UK taxpayers face huge bill as Airbus tears up A350 design

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The Independent Online

Airbus is preparing to tear up the design of its new A350 plane in favour of a bigger, heavier and more powerful aircraft which could double development costs and leave the UK taxpayer facing a demand for hundreds of millions of pounds more in launch aid. The new plane could cost as much as €8bn (£5.5bn) to develop, compared with the estimated €4bn cost of the A350 and would be at least two years later entering service.

The European plane maker has been forced to go back to the drawing board after the lukewarm response from airline customers to the A350, which has been designed as a competitor to Boeing's 787 Dreamliner. Airbus has won just 100 orders for the A350 compared with 350 for the rival Boeing jet.

The plan now is to redesign the A350 with a wider fuselage, a bigger all-composite wing and more powerful engines with a thrust of up to 90,000lbs. This would have serious implications for the amount of repayable launch aid Airbus is likely to request from Britain and its three other partner governments in France, Germany and Spain.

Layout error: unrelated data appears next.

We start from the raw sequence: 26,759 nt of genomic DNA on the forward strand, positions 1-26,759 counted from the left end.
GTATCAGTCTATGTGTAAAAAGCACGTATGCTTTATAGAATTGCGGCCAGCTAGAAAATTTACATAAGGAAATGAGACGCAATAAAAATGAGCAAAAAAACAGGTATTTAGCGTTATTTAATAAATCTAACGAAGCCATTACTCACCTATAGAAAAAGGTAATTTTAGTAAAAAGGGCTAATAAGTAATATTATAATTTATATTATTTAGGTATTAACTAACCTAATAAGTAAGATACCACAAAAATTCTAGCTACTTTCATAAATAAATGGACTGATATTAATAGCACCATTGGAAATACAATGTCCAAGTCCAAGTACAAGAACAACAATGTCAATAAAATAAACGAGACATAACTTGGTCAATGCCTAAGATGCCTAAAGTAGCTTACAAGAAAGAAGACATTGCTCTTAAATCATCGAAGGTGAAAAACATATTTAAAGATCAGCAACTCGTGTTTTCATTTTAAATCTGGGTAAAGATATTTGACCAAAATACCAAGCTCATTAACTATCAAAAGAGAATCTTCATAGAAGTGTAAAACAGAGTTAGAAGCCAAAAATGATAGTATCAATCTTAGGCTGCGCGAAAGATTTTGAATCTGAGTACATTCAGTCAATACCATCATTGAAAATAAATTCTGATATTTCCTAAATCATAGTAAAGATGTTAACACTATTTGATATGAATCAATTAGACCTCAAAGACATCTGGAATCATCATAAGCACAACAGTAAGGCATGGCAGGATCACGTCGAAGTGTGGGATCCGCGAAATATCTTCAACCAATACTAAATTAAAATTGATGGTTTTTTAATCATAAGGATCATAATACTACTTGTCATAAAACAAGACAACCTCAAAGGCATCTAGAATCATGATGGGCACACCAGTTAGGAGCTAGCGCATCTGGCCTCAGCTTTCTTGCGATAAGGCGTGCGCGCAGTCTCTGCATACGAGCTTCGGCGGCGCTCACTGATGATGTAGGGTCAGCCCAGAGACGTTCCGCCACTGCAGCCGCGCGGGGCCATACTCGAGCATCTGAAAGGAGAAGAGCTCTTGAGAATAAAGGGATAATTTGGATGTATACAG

Subsidy rules allow it to receive one-third of total development costs. So far the UK has agreed to provide Airbus with £380m in launch aid. The figure is high because the all-composite wing, which will be built in Britain, accounts for a bigger proportion of development costs than previous Airbus aircraft. But this figure is likely to go higher still - perhaps requiring the UK taxpayer to provide as much £500m-£600m in support.

An Airbus spokesman said: "A350 sales are doing well but we are obviously listening to customers. We have said we will come back in the summer with the final configuration."

The escalating costs of the A350, together with the expense of developing the military A400M plane, are thought to be partly behind BAE Systems' decision to sell its 20 per cent stake in Airbus to the majority shareholder, Eads. BAE has initiated a "put option" process which kicks in from early June and will give the two sides 30 days to settle on a price unless they make a breakthrough before then.